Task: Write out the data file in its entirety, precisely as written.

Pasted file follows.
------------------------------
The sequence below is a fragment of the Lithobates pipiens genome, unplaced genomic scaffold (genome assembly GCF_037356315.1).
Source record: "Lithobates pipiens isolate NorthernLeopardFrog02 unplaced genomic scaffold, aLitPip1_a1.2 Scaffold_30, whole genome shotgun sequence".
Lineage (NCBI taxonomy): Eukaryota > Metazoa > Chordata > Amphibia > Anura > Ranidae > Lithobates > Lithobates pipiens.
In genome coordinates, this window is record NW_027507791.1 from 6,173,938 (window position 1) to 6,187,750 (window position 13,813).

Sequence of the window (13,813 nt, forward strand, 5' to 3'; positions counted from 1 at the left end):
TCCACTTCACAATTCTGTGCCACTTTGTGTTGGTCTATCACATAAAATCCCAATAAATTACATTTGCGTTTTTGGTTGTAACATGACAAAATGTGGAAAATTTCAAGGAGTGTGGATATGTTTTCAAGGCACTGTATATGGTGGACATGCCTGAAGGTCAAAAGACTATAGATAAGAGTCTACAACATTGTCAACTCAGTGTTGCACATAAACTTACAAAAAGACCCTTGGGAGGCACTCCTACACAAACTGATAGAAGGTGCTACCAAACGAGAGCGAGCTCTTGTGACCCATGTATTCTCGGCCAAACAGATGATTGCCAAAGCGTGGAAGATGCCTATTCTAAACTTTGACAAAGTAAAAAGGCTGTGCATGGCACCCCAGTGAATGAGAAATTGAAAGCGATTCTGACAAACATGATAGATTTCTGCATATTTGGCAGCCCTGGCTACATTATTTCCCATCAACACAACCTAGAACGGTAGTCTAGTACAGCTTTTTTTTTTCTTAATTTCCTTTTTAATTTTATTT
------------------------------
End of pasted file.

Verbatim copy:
The sequence below is a fragment of the Lithobates pipiens genome, unplaced genomic scaffold (genome assembly GCF_037356315.1).
Source record: "Lithobates pipiens isolate NorthernLeopardFrog02 unplaced genomic scaffold, aLitPip1_a1.2 Scaffold_30, whole genome shotgun sequence".
Lineage (NCBI taxonomy): Eukaryota > Metazoa > Chordata > Amphibia > Anura > Ranidae > Lithobates > Lithobates pipiens.
In genome coordinates, this window is record NW_027507791.1 from 6,173,938 (window position 1) to 6,187,750 (window position 13,813).

Sequence of the window (13,813 nt, forward strand, 5' to 3'; positions counted from 1 at the left end):
TCCACTTCACAATTCTGTGCCACTTTGTGTTGGTCTATCACATAAAATCCCAATAAATTACATTTGCGTTTTTGGTTGTAACATGACAAAATGTGGAAAATTTCAAGGAGTGTGGATATGTTTTCAAGGCACTGTATATGGTGGACATGCCTGAAGGTCAAAAGACTATAGATAAGAGTCTACAACATTGTCAACTCAGTGTTGCACATAAACTTACAAAAAGACCCTTGGGAGGCACTCCTACACAAACTGATAGAAGGTGCTACCAAACGAGAGCGAGCTCTTGTGACCCATGTATTCTCGGCCAAACAGATGATTGCCAAAGCGTGGAAGATGCCTATTCTAAACTTTGACAAAGTAAAAAGGCTGTGCATGGCACCCCAGTGAATGAGAAATTGAAAGCGATTCTGACAAACATGATAGATTTCTGCATATTTGGCAGCCCTGGCTACATTATTTCCCATCAACACAACCTAGAACGGTAGTCTAGTACAGCTTTTTTTTTTCTTAATTTCCTTTTTAATTTTATTT